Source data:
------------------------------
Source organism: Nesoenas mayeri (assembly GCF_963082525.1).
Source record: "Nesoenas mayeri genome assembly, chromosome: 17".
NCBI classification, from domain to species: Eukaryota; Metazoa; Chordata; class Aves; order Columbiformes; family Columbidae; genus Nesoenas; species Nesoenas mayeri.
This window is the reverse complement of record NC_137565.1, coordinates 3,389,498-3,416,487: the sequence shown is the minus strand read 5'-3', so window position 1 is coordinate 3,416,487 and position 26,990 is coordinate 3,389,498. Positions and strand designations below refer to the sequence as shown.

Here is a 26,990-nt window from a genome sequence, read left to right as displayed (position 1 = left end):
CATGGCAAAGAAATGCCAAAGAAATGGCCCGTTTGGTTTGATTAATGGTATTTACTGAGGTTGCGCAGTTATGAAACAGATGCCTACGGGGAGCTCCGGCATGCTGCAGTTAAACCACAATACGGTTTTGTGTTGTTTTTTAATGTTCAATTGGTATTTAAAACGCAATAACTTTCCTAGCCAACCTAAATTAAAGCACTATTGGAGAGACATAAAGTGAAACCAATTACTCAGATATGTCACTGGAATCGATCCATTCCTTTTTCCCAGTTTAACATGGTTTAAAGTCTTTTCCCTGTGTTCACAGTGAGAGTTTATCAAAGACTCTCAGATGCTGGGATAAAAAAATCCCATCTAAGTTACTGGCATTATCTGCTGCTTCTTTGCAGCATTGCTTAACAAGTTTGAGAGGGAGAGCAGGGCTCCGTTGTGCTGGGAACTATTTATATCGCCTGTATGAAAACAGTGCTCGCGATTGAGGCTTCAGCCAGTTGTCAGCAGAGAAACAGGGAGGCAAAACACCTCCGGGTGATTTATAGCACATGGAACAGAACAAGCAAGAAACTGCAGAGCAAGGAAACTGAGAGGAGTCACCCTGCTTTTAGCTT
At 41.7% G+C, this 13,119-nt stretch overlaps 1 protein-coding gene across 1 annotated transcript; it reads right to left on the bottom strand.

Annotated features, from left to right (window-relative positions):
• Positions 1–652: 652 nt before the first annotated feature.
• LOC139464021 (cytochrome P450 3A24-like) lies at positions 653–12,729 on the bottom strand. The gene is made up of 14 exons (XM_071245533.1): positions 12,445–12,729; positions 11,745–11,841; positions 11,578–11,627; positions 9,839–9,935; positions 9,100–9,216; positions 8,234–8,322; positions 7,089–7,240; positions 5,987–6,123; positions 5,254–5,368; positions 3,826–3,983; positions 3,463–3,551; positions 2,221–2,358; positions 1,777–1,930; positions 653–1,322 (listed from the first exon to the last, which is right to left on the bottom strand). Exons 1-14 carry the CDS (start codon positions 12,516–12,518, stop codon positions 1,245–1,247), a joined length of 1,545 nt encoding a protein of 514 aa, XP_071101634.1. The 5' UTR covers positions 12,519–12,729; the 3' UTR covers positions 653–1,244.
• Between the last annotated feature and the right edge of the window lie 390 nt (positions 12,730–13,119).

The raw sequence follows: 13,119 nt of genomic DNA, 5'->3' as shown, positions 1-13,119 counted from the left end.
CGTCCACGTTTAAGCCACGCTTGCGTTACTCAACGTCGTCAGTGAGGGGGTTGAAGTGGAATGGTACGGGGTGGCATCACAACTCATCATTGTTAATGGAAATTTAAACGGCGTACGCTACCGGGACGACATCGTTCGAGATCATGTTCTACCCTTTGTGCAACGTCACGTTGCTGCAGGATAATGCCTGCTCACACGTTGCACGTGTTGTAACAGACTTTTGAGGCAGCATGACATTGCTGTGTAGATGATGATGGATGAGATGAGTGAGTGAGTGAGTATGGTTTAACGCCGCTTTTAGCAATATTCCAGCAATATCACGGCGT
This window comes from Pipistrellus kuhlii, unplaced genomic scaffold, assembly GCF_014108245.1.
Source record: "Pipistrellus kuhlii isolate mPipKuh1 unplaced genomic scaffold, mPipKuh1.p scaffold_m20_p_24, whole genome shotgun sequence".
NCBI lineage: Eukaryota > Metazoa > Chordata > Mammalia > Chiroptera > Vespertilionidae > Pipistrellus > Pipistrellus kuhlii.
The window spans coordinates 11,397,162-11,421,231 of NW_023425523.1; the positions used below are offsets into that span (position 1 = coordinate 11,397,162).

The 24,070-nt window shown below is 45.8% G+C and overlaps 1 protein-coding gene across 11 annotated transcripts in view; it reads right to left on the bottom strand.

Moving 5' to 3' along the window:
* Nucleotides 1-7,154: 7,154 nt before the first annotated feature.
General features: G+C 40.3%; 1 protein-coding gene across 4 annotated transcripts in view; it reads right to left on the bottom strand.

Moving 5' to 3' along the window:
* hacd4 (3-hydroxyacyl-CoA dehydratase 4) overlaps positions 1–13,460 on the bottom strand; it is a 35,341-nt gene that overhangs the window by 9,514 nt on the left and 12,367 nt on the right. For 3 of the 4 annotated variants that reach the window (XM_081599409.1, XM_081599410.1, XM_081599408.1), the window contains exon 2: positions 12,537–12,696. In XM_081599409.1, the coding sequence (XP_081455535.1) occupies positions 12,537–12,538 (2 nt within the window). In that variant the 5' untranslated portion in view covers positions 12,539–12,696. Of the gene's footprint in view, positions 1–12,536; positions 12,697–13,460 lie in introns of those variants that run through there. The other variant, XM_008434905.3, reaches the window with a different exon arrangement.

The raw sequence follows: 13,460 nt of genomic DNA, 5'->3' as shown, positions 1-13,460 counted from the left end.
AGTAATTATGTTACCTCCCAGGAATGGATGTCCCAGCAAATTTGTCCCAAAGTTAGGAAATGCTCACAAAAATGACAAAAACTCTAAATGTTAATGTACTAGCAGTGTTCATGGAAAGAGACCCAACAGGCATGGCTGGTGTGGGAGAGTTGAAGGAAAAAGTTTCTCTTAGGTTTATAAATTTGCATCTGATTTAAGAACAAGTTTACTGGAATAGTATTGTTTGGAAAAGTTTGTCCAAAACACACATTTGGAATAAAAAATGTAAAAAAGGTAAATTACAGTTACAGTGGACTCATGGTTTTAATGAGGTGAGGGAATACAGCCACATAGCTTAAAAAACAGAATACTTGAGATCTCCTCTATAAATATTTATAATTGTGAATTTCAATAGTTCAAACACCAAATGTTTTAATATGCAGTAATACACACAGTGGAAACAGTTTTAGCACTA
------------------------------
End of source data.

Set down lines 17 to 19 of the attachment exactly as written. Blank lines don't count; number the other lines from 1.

The window spans coordinates 11,397,162-11,421,231 of NW_023425523.1; the positions used below are offsets into that span (position 1 = coordinate 11,397,162).

The 24,070-nt window shown below is 45.8% G+C and overlaps 1 protein-coding gene across 11 annotated transcripts in view; it reads right to left on the bottom strand.

Moving 5' to 3' along the window: